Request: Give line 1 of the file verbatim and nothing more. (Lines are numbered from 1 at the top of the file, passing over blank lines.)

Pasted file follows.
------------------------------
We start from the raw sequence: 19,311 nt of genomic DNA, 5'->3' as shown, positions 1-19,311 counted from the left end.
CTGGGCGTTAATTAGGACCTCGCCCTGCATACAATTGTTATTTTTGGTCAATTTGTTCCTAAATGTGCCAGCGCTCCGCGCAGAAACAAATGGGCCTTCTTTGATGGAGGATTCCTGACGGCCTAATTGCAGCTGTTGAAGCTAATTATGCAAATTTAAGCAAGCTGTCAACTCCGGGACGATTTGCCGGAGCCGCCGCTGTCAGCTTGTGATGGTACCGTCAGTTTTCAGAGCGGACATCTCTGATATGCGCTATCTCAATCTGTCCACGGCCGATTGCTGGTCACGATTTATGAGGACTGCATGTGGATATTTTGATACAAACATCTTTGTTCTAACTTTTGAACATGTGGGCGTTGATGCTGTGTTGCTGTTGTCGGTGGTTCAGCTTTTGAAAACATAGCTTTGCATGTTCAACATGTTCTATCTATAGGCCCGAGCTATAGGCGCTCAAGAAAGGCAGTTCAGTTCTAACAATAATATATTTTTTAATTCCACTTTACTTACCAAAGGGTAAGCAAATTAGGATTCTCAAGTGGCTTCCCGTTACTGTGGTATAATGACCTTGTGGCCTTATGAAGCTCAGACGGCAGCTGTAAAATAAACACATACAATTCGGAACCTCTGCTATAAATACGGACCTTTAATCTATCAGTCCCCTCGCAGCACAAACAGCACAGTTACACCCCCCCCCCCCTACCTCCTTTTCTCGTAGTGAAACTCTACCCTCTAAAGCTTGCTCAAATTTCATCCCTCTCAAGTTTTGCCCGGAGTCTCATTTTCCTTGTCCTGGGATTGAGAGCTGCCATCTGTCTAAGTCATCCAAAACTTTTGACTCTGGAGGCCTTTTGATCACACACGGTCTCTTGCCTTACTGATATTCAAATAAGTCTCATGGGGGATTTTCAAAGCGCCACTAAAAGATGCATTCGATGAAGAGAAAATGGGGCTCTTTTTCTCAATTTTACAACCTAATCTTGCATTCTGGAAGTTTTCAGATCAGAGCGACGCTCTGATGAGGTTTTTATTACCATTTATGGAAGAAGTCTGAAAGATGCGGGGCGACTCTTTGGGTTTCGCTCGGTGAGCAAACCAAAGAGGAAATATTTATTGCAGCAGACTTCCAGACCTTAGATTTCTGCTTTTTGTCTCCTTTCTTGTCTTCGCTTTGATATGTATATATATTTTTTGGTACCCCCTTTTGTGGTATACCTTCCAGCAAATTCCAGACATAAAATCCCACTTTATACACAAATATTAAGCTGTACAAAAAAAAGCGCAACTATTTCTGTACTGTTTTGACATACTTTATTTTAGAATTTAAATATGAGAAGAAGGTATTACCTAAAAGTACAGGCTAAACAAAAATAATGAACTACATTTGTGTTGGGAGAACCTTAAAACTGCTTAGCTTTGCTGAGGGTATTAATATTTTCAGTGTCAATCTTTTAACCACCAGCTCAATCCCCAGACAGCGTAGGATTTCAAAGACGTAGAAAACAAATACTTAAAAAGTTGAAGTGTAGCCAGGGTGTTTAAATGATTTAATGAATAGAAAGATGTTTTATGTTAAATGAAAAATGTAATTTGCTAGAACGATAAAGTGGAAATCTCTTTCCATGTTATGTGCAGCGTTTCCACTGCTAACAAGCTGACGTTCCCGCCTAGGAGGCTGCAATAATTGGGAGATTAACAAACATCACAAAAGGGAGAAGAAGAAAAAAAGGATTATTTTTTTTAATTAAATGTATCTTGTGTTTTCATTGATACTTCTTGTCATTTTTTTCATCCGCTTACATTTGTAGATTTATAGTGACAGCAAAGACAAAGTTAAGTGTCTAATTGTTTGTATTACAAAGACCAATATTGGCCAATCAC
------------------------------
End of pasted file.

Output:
We start from the raw sequence: 19,311 nt of genomic DNA, 5'->3' as shown, positions 1-19,311 counted from the left end.